Interestingly, all the comments that follow, from French housewives everywhere, are positive. Unlike most of my students who declare that English cooking is crap! 
Mr D wasn't well, feeling a touch of the gastro, so Alison didn't come and he didn't want cottage pie. So, as the mince was in handy burger form, instead of "en vrac" I had a burger, with a cheese slice, chippies and coleslaw (Myam,myam) while Mr D made himself an omelette when he felt like eating.
THURSDAY: Dammit, I am going to eat that Quinoa that I bought a month ago!!! But I'm going to try Mr F-W's "winter" version of the still-not-tried Courgette and Onion Quinoa. So we're having Quinoa with leeks and squash. Maybe that will be more successful!
It's Thursday, and I'm just off to start cooking this now. I'm also going to cook a chicken breast, ready for this next week's pasties which are due to be chicken-and-sweet-potato-in-a-mild-curry-sauce pasties. I hope they work - I'm making the recipe up as I go along, to use a cheap curry sauce which I bought in a fit of madness one day. I'm also planning to make curried parsnip soup, using some of the same sauce. I suspect it would be too innocuous for a real curry as it's made for French tastes.
OK, the Quinoa wasn't bad - a bit claggy, but OK. I added some parmesan, which gave it a bit more of a zing. But I'm really, really pissed off with myself about the chicken. I will tell you why in next week's post.
FRIDAY: Winter stir-fry with Chinese Five Spice. This includes Brussels sprouts, which are certainly not my favourite vegetable, and I may not be able to buy them anyway. If that's the case, I'll go for some kind of cabbage.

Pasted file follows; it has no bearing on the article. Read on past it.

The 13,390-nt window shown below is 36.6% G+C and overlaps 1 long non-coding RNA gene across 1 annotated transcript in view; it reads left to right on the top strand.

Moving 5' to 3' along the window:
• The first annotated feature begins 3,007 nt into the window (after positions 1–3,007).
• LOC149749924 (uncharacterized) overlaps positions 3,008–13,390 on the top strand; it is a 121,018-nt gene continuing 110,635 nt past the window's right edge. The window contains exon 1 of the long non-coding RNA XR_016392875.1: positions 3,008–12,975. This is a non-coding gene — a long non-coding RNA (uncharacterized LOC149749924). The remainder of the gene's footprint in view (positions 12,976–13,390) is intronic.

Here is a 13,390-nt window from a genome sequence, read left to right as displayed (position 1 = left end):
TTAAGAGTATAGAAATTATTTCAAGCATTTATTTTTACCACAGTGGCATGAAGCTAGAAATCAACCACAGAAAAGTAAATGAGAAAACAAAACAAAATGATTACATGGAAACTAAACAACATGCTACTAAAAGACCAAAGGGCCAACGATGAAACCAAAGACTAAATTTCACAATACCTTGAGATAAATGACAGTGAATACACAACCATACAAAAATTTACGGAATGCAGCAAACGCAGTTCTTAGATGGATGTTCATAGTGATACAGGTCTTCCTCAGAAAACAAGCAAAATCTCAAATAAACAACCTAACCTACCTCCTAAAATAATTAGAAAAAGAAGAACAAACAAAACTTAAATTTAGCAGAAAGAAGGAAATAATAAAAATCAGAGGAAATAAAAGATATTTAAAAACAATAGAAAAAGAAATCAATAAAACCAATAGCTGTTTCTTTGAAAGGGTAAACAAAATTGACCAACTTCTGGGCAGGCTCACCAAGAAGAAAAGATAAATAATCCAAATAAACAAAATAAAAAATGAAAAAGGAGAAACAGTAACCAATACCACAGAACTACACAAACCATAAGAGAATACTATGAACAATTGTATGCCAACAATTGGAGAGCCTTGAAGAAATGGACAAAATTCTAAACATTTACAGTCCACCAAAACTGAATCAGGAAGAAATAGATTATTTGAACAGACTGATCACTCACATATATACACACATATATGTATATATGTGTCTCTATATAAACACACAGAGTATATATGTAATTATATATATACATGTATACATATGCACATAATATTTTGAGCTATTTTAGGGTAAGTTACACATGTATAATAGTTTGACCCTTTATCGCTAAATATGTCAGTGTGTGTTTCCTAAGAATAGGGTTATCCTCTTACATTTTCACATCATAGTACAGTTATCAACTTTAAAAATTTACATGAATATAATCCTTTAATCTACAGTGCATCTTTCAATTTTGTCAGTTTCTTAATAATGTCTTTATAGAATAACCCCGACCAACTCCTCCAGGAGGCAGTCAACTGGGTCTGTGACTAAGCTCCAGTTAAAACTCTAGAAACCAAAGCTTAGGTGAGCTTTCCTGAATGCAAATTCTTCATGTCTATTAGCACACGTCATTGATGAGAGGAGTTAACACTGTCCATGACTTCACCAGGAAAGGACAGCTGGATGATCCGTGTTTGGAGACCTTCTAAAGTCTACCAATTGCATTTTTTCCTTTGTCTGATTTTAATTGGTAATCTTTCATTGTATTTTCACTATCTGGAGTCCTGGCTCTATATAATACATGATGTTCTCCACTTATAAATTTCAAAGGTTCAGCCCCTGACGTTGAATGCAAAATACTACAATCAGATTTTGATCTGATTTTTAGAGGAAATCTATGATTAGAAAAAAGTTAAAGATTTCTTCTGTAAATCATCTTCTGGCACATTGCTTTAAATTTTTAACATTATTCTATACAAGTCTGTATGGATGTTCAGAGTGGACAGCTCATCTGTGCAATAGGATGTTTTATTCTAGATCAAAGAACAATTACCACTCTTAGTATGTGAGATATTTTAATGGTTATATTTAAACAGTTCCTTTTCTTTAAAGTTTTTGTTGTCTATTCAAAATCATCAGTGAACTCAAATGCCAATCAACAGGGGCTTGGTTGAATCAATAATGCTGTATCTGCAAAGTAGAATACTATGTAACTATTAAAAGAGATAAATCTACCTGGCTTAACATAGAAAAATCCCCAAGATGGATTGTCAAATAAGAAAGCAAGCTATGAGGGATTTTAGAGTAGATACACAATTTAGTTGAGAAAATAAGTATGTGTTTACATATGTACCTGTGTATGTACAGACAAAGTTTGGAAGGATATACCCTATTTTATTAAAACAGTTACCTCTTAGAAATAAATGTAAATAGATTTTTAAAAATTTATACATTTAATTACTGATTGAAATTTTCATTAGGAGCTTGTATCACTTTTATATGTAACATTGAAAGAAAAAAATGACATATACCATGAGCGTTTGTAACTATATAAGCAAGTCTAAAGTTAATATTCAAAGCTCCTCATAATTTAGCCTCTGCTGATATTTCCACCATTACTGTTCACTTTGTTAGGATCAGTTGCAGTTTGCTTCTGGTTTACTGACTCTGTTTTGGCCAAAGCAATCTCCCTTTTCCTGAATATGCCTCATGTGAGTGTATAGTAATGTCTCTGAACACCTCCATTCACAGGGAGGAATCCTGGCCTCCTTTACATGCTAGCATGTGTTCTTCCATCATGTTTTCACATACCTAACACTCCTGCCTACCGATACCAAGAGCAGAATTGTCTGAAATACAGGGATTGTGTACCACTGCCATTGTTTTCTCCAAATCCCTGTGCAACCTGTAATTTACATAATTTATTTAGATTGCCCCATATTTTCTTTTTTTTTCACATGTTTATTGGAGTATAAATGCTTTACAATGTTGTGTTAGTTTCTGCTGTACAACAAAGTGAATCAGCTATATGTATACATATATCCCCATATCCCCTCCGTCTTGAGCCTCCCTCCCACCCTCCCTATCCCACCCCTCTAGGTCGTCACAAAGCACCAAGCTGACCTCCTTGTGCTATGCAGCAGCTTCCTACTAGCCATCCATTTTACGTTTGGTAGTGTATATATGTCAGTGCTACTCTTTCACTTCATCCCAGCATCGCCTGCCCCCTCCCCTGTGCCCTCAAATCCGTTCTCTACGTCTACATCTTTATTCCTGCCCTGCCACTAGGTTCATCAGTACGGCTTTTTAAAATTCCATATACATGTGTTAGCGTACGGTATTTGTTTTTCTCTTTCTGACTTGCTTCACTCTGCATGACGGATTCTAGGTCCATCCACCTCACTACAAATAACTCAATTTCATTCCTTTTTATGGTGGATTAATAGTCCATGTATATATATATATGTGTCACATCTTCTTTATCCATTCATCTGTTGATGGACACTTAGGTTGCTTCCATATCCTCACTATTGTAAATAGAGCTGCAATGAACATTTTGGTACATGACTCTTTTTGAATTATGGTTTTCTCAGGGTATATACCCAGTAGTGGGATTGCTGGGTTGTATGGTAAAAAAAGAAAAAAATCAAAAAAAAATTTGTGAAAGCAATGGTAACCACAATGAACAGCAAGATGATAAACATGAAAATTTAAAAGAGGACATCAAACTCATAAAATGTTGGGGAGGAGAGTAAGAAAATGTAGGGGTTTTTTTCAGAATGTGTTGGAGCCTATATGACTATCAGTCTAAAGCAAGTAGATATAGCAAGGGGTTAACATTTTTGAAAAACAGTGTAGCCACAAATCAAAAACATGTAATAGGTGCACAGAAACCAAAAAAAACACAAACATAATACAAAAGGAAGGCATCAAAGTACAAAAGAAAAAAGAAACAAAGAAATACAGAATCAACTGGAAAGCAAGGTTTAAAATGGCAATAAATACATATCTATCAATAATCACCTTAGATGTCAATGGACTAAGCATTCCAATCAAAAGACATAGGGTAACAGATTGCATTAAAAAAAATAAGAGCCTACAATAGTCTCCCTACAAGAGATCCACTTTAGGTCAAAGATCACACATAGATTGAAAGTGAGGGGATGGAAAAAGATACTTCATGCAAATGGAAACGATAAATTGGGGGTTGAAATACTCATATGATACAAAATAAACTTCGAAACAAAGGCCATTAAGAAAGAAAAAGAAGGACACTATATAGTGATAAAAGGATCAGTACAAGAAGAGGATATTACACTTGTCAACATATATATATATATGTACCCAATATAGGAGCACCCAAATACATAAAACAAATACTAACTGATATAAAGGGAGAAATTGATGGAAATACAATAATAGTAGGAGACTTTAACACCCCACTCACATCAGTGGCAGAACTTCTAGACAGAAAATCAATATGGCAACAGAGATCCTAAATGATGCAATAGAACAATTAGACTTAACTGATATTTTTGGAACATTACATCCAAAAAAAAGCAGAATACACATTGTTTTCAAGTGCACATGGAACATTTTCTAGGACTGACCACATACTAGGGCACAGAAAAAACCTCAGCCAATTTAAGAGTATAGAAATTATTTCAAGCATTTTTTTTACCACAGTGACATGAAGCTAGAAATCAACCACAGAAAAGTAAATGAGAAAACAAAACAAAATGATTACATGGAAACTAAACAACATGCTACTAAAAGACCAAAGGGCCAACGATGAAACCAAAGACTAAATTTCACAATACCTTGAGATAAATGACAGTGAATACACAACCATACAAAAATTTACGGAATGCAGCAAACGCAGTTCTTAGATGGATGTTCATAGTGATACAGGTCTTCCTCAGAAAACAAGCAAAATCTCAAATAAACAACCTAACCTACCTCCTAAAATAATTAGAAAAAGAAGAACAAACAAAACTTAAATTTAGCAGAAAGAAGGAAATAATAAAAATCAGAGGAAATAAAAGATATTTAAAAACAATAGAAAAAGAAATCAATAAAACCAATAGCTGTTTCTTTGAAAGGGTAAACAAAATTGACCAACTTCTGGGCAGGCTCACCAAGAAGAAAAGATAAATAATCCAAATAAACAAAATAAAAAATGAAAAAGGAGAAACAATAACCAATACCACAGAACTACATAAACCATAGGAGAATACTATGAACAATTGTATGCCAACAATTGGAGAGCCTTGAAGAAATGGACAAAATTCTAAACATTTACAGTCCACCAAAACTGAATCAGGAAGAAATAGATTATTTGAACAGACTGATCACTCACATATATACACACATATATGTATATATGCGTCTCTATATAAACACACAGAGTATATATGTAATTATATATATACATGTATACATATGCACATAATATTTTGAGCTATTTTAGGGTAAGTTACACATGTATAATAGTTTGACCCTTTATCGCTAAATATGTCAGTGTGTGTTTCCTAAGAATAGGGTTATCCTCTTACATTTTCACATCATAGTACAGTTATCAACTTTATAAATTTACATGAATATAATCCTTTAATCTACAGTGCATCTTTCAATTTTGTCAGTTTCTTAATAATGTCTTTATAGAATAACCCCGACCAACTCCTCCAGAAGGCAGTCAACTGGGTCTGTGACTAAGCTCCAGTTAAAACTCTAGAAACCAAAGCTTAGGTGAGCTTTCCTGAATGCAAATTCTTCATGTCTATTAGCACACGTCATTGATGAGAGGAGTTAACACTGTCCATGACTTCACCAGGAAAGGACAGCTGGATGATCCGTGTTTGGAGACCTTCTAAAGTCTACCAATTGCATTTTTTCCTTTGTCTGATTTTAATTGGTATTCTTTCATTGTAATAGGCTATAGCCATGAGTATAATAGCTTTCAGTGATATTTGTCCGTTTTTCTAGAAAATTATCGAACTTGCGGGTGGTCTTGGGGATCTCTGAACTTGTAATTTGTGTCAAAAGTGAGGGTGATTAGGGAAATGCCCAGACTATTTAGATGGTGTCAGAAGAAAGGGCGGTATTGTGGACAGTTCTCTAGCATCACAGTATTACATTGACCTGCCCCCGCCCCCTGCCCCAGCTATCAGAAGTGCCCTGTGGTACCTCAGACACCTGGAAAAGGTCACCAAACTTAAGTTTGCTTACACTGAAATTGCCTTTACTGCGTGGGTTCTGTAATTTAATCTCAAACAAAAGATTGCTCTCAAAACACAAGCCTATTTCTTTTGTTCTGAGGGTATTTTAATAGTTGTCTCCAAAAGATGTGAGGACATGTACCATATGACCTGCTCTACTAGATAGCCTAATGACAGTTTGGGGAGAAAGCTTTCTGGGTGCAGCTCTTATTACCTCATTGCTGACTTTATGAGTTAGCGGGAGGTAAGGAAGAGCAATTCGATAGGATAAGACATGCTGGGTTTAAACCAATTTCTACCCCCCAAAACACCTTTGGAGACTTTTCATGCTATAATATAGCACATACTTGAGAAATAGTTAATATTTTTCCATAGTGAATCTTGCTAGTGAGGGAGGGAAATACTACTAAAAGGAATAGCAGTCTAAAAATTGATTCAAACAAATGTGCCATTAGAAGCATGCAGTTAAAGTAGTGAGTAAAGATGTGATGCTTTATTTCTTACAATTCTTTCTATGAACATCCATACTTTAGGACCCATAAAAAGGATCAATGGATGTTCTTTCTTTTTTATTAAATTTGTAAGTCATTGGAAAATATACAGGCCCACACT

Someone has written about this recipe: 
"Flipping superb! Who would have thought,  sprouts,carrots,parsnips in a noodle stir fry! Made mine using home grown sprouts onions garlic and chillis.Best recipe I've ever tried! Nearly decided on a chinese takeaway but glad I didn't! My missus quite likes Hugh and is now totally smitten after this recipe of his.Cheers" (I do have to admit to correcting the commentator's grammar!)
But, come Friday night and I really don't fancy vegetable stirfry. It isn't calling me at all. So I used the rest of the bolognese sauce (earmarked for tomorrow's pizza. We'll have "bits from the fridge" instead), the steak haché burger than Mr FD didn't have on Wednesday because he was a sicky-boy, some mushrooms from the planned stirfry and I made a pasta bolognese. That hit the spot, better than a veggie stirfry would have done. But I now have half a savoy cabbage to eat. That shouldn't be too much of a problem, I think..
So there we go. Next Week courtesy of River Cottage. PomPom came for dinner every day last week - does anyone else want me to meet them at the airport?!

PS I received my lovely giveaway present from Ang yesterday. I will tell you about it tomorrow, over at the View From The Teapot. But thank you, Ang.